The fact that so many people find love and get married in nursing homes should give us all hope. Love gets easier when we’re older. We’re more mature and settled, more realistic and patient, more accepting, more likely to realize the uniquely delightful qualities of the person before us. We quit asking ourselves if this is really The One and just ask, Can I sit in a room with this person for several evenings in a row? Whoever you are, there’s someone out there for you. Assume that this is true, believe that it is a certainty, and start getting ready. There are some thoughtful things you can do while you’re waiting.
If I’d known I wouldn’t get married to Mr. Awesome Pants until I was thirty-four, it would have been great. I would have skipped several young gentlemen entirely. I could have avoided a couple of humiliating blind dates and just stayed home and read a book. I would have relaxed. There are a few people I could have kept as platonic friends if we hadn’t ruined it by trying to date each other. Yeah, I have sweet memories from a few old flames. I probably would have enjoyed them even more if I’d been able to take them as they were, without constantly querying whether this was “going anywhere.” It’s so much better to just appreciate someone’s company and let the moment be what it is.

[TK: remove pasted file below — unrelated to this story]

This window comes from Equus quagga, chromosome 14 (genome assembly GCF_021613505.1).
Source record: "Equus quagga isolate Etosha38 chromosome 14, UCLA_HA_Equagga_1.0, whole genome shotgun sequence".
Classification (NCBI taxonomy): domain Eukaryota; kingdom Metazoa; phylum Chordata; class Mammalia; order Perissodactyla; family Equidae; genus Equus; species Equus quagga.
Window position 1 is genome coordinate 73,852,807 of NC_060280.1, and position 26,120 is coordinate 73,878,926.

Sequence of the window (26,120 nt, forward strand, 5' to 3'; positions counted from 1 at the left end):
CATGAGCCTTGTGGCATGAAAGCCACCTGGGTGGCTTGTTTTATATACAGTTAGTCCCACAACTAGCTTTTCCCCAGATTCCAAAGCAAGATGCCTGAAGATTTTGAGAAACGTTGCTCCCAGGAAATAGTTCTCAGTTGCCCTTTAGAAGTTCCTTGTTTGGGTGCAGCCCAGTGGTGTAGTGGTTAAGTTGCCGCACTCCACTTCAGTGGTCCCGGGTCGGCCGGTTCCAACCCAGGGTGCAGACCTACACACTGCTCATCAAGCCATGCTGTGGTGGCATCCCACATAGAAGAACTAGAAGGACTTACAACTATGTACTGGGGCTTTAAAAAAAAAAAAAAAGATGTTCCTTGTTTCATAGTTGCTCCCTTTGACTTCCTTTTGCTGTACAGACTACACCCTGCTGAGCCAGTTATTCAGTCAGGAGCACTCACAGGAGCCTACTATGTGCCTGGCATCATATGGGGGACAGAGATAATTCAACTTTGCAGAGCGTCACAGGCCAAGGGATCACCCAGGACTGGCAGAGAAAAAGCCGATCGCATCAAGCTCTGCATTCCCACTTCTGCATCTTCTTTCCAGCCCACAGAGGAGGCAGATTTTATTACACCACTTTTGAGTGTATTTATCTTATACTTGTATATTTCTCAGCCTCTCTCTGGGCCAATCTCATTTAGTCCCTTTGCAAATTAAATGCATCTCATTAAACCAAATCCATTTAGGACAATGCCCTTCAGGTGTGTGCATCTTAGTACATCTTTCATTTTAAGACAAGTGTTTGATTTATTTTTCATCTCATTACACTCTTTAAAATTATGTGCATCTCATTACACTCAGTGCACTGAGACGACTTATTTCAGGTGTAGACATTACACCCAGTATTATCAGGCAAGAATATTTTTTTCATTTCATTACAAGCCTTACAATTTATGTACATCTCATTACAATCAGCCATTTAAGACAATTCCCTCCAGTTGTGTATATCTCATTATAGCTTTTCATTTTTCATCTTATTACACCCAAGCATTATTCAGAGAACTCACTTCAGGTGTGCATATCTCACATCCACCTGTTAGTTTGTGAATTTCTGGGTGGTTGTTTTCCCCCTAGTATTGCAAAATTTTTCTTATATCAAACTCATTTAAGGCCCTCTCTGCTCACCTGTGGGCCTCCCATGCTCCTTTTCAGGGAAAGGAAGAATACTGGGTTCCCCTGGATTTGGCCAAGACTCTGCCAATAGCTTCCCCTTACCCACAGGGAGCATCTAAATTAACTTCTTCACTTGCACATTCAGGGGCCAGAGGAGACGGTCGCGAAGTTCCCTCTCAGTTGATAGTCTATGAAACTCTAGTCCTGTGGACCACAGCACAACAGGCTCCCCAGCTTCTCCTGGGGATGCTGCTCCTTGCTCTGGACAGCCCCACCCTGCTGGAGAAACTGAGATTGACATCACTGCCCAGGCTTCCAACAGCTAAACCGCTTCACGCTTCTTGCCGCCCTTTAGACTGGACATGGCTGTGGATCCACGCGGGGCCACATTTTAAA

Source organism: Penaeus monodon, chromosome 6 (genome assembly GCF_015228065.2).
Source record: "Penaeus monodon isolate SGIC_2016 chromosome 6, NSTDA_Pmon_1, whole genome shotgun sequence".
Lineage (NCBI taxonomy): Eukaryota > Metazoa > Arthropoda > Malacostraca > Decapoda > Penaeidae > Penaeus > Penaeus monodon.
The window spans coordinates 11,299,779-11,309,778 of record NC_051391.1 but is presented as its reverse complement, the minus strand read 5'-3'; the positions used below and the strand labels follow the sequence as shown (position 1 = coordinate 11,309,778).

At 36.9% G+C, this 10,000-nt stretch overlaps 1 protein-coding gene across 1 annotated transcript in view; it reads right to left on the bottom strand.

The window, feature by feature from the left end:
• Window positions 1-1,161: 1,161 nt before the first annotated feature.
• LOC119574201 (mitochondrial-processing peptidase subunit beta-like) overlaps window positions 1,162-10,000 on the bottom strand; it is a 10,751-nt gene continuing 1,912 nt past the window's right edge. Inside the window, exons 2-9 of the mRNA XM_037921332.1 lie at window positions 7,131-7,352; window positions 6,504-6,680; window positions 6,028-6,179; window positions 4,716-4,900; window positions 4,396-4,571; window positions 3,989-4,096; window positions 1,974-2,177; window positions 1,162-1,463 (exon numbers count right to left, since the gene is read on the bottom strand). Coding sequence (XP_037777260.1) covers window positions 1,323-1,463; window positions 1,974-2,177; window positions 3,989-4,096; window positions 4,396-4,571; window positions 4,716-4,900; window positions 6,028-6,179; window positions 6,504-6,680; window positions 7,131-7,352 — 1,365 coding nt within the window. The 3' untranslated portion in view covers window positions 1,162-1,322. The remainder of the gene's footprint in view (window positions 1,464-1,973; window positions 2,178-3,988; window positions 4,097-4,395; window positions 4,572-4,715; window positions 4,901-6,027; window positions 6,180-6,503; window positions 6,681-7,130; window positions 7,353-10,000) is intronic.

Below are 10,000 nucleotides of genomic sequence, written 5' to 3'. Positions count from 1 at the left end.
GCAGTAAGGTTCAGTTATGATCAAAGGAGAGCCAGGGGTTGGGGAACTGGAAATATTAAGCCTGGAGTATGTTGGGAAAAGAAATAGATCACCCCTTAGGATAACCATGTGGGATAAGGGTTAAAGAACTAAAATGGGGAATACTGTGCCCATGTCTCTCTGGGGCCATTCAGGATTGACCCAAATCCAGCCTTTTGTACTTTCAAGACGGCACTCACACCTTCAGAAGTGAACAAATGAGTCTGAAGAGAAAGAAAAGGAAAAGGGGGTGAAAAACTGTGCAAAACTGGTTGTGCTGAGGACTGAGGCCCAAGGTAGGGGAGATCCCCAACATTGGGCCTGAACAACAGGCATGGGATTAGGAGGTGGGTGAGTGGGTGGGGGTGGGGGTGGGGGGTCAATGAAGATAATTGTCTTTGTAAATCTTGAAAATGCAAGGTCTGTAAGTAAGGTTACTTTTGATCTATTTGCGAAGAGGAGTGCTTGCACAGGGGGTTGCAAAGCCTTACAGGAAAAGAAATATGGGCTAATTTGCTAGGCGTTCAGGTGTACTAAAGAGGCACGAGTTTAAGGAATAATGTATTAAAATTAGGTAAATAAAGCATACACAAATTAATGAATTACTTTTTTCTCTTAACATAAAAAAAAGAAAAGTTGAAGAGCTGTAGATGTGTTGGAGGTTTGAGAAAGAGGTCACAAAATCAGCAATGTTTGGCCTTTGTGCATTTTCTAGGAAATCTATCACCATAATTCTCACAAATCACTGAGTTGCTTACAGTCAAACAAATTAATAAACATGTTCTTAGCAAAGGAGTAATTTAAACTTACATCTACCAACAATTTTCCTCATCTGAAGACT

What would I have done differently? I’m actually pretty proud of myself for doing a lot of the things that I did to prepare for marriage. Some of them I did with that goal explicitly in mind. Others were just a natural result of my proclivities. Everything I ever did to take care of myself, to give myself a better life, also led directly to becoming more marriageable. I saved money and learned to live comfortably within my (limited) financial means. I paid off my consumer debt; in fact, I paid for my share of our wedding in cash. I learned to keep house and follow a recipe. I tried to be a good roommate to various people. I’ve always been a bit of a homebody, in spite of my love of travel, and I was already pretty good at domestic contentment when I met my husband.
Welcome to my comfy nest. I hope you like it as much as I do.